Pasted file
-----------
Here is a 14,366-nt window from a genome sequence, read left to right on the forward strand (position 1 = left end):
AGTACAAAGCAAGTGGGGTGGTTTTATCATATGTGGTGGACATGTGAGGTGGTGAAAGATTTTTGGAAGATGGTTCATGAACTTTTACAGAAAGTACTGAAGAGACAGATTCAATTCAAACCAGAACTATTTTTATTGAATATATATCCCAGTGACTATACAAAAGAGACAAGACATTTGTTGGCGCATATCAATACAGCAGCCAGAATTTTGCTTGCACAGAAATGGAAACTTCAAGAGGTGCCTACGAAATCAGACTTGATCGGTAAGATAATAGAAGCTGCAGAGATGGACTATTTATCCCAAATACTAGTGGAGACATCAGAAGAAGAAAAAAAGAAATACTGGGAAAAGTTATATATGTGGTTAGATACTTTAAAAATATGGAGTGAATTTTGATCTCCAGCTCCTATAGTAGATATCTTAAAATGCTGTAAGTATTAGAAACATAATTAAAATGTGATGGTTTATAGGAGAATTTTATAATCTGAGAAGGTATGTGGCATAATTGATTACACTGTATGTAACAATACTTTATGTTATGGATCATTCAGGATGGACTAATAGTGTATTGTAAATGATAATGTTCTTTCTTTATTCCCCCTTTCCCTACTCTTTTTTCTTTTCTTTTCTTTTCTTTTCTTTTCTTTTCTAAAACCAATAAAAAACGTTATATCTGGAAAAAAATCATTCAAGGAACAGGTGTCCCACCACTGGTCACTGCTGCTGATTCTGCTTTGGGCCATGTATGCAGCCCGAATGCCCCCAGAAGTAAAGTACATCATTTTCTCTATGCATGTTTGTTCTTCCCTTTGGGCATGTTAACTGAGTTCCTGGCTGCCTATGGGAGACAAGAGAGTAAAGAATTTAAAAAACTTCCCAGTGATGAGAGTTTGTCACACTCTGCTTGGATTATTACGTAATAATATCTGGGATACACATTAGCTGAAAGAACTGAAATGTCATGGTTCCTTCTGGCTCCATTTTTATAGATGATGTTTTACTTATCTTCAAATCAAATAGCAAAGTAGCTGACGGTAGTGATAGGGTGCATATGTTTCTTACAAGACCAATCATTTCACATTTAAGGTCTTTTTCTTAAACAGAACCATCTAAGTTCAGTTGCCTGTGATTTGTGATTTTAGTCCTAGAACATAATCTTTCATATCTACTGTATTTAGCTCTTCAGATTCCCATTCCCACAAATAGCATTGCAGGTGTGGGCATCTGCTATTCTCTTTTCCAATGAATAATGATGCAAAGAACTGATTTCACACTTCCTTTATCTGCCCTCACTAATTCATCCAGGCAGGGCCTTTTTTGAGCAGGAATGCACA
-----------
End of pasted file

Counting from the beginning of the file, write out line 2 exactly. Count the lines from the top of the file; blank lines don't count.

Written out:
AGTACAAAGCAAGTGGGGTGGTTTTATCATATGTGGTGGACATGTGAGGTGGTGAAAGATTTTTGGAAGATGGTTCATGAACTTTTACAGAAAGTACTGAAGAGACAGATTCAATTCAAACCAGAACTATTTTTATTGAATATATATCCCAGTGACTATACAAAAGAGACAAGACATTTGTTGGCGCATATCAATACAGCAGCCAGAATTTTGCTTGCACAGAAATGGAAACTTCAAGAGGTGCCTACGAAATCAGACTTGATCGGTAAGATAATAGAAGCTGCAGAGATGGACTATTTATCCCAAATACTAGTGGAGACATCAGAAGAAGAAAAAAAGAAATACTGGGAAAAGTTATATATGTGGTTAGATACTTTAAAAATATGGAGTGAATTTTGATCTCCAGCTCCTATAGTAGATATCTTAAAATGCTGTAAGTATTAGAAACATAATTAAAATGTGATGGTTTATAGGAGAATTTTATAATCTGAGAAGGTATGTGGCATAATTGATTACACTGTATGTAACAATACTTTATGTTATGGATCATTCAGGATGGACTAATAGTGTATTGTAAATGATAATGTTCTTTCTTTATTCCCCCTTTCCCTACTCTTTTTTCTTTTCTTTTCTTTTCTTTTCTTTTCTTTTCTAAAACCAATAAAAAACGTTATATCTGGAAAAAAATCATTCAAGGAACAGGTGTCCCACCACTGGTCACTGCTGCTGATTCTGCTTTGGGCCATGTATGCAGCCCGAATGCCCCCAGAAGTAAAGTACATCATTTTCTCTATGCATGTTTGTTCTTCCCTTTGGGCATGTTAACTGAGTTCCTGGCTGCCTATGGGAGACAAGAGAGTAAAGAATTTAAAAAACTTCCCAGTGATGAGAGTTTGTCACACTCTGCTTGGATTATTACGTAATAATATCTGGGATACACATTAGCTGAAAGAACTGAAATGTCATGGTTCCTTCTGGCTCCATTTTTATAGATGATGTTTTACTTATCTTCAAATCAAATAGCAAAGTAGCTGACGGTAGTGATAGGGTGCATATGTTTCTTACAAGACCAATCATTTCACATTTAAGGTCTTTTTCTTAAACAGAACCATCTAAGTTCAGTTGCCTGTGATTTGTGATTTTAGTCCTAGAACATAATCTTTCATATCTACTGTATTTAGCTCTTCAGATTCCCATTCCCACAAATAGCATTGCAGGTGTGGGCATCTGCTATTCTCTTTTCCAATGAATAATGATGCAAAGAACTGATTTCACACTTCCTTTATCTGCCCTCACTAATTCATCCAGGCAGGGCCTTTTTTGAGCAGGAATGCACA